Why I’m a Democrat in 2016
I love the Republican Party.
As the natural party for those on the right, I watched with great pride in 2012 as Mitt Romney took to the stage to accept the Republican nomination for President. In fact, I’ve re-watched all acceptance speech since Ronald Reagan’s in 1980 and most since Barry Goldwater’s in 1964 — and each time I’ve always felt a tinge of fondness and proudness.
And in 2016, there were 17 candidates who sought the Republican nomination, and I would happily support all fourteen of them with the exception of Rand Paul, Donald Trump and perhaps Ted Cruz, although I probably would’ve come round by November.
And the guy I was jockeying for in 2016 was Rick Perry — the former Texas Governor. And today, even though he may have joined the Trump Train, I still hold on to his words he spoke during the campaign — that Trump is a cancer on conservatism, a racial demagogue who is unfit to be President.
I still believe in the two policy speeches he gave — one of the need to spread equal opportunity to all people, especially African-Americans who, for far too long, have been left behind as well as to take a stand against the corporate greed occurring right now in Wall Street.
If we want a fighter for the little guy, contrary to what was said at the Republican nomination, Donald Trump is the exact opposite. He was born into immense wealth, though not a sin, calling a $1million dollar gift from his parents as a “small gift” demonstrates how out of touch from common America he is. And he has often fought the little guy — the mighty and powerful guy who fights and manipulate the little guy. And we’ve heard stories of how Trump pays contractors less than what was promised after threatening them to accept it or drag it out for years in the courts.
And the once gallant party of Lincoln — the champions of equal opportunity — has now become unrecognisable as it embraces a platform of isolationism and protectionism as it embraces Trump in record numbers despite his stances on the TPP and NATO.
Radical ideologues also now come to dominate the party in the halls of power — unflinching and uncompromising on matters of great importance to the American people. On gun control, they have refused to pass common-sense legislation on expanded background checks and denying terrorists the ability to buy weapons despite wide bipartisan support. They continue to deny Merrick Garland his constitutional right to hearings in the Supreme Court, despite being the so called ‘defends’ of the constitution. Even if majorities in both Congress and the Senate, it cannot govern effectively.
And in 2016, it has nominated a man who calls for an outright ban on Muslims and the advocating of building a physical wall. It has become a party driven by hate and fear. Even when a Muslim was on the stage supporting Donald Trump, he was booed. This is no longer a party which I can associate with when it cuts down specific groups and races. Conservatism, as I believe, is still an ideology which lifts people up towards success, not excising them from society.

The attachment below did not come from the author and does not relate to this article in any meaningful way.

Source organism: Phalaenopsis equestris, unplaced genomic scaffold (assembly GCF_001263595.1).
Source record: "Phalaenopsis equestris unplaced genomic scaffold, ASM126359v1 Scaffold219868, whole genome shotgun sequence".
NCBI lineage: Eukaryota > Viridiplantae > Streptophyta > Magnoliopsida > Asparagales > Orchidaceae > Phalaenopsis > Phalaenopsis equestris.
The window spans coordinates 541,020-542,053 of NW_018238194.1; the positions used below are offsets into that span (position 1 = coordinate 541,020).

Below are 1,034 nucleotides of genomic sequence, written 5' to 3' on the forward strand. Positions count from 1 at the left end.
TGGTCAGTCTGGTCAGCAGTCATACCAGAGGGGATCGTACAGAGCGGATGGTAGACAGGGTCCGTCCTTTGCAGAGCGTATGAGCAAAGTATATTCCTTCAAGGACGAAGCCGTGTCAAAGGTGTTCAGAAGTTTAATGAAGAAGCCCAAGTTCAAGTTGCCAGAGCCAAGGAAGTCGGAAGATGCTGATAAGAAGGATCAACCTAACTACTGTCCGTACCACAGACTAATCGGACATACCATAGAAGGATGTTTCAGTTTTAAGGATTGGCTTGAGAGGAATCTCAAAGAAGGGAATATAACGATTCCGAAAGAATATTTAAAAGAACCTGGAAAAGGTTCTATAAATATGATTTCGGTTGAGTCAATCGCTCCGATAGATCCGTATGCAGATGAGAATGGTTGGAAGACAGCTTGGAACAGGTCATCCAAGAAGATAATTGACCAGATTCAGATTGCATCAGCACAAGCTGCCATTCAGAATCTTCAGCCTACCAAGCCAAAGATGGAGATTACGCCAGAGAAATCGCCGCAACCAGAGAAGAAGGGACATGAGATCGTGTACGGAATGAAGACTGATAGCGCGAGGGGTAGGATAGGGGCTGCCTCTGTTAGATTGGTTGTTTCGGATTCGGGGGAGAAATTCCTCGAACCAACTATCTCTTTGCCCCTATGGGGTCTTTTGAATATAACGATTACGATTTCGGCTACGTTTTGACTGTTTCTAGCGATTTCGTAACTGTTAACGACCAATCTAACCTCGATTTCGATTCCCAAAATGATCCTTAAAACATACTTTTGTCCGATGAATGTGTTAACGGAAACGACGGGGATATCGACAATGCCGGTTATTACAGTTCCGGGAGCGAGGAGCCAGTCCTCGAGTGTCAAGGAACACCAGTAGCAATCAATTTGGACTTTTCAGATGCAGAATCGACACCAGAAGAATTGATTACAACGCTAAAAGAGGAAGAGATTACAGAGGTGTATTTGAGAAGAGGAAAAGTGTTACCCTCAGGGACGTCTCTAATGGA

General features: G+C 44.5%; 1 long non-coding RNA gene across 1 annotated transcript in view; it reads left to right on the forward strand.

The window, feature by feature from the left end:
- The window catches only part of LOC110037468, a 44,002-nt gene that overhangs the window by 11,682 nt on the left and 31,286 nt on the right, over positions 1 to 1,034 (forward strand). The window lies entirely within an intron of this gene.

Its leaders who once gushed with criticism of Trump and how he does not embody modern America were swift in their endorsements and praise of him once he secured the nomination, exposing a lack of moral backbone as they sacrifice their values at the altar of power.
The party also remains fundamentally out of touch with modern America. Despite an autopsy after its disastrous 2012 defeat saying it must deal with immigration reform and engage with minority groups like Hispanics and African-Americans, it has failed to do so, instead lurching towards the path of mass deportations.
It refuses to deal with the issues which has dominated modern America and the world — matters such s immigration reform, gun control, equal rights for all and climate change. Instead of being the ‘pro’ party, it has become the party now known for what it opposes.
And I’m not turning against the party because I hate it — I admire its rich history and the leadership and direction that Speaker Paul Ryan is taking it — “A Better Way” for America. But it does not deserve to win the presidency so long as this party remains lost in the wilderness, struggling for an identity.
After 2016, the party must rebuild from the ground up because the current status quo should not define this party.
And that is not to say I agree with everything that the Democrats say or propose. But I do agree with most of the issues they are raising — issues such as a 21st century Glass-Stegall. Gun reform, climate change, racism in America, poverty, equal opportunity and corporate greed on Wall Street.
Some of their proposals I do not support and cannot support. But so long as they’re speaking on the issues, they’re raising the issues, the compromises and approach to take can come later.
I hope the Republican Party will rebuild — I really hope so. But as it stands, I cannot support it and that is why I’m with Hillary Clinton and the Democrats for the White House in 2016.